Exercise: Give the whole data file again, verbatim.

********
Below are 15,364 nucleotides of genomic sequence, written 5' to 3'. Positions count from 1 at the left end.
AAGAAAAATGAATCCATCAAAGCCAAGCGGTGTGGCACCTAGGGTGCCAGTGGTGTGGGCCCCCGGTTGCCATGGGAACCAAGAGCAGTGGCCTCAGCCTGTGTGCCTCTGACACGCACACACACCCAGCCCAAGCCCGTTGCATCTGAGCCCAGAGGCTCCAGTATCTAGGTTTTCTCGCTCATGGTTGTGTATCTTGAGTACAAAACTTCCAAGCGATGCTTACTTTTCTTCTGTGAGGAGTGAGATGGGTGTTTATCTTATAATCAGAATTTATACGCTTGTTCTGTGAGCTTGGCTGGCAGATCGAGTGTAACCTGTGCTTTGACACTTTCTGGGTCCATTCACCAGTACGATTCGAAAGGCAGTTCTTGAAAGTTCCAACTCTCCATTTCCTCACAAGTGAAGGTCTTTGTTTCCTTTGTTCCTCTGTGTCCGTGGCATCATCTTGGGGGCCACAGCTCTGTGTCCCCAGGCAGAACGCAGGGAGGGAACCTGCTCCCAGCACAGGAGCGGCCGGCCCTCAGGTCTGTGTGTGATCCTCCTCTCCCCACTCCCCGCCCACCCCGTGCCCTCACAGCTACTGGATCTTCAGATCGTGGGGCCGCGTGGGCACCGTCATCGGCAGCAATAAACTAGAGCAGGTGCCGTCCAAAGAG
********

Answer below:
Below are 15,364 nucleotides of genomic sequence, written 5' to 3'. Positions count from 1 at the left end.
AAGAAAAATGAATCCATCAAAGCCAAGCGGTGTGGCACCTAGGGTGCCAGTGGTGTGGGCCCCCGGTTGCCATGGGAACCAAGAGCAGTGGCCTCAGCCTGTGTGCCTCTGACACGCACACACACCCAGCCCAAGCCCGTTGCATCTGAGCCCAGAGGCTCCAGTATCTAGGTTTTCTCGCTCATGGTTGTGTATCTTGAGTACAAAACTTCCAAGCGATGCTTACTTTTCTTCTGTGAGGAGTGAGATGGGTGTTTATCTTATAATCAGAATTTATACGCTTGTTCTGTGAGCTTGGCTGGCAGATCGAGTGTAACCTGTGCTTTGACACTTTCTGGGTCCATTCACCAGTACGATTCGAAAGGCAGTTCTTGAAAGTTCCAACTCTCCATTTCCTCACAAGTGAAGGTCTTTGTTTCCTTTGTTCCTCTGTGTCCGTGGCATCATCTTGGGGGCCACAGCTCTGTGTCCCCAGGCAGAACGCAGGGAGGGAACCTGCTCCCAGCACAGGAGCGGCCGGCCCTCAGGTCTGTGTGTGATCCTCCTCTCCCCACTCCCCGCCCACCCCGTGCCCTCACAGCTACTGGATCTTCAGATCGTGGGGCCGCGTGGGCACCGTCATCGGCAGCAATAAACTAGAGCAGGTGCCGTCCAAAGAG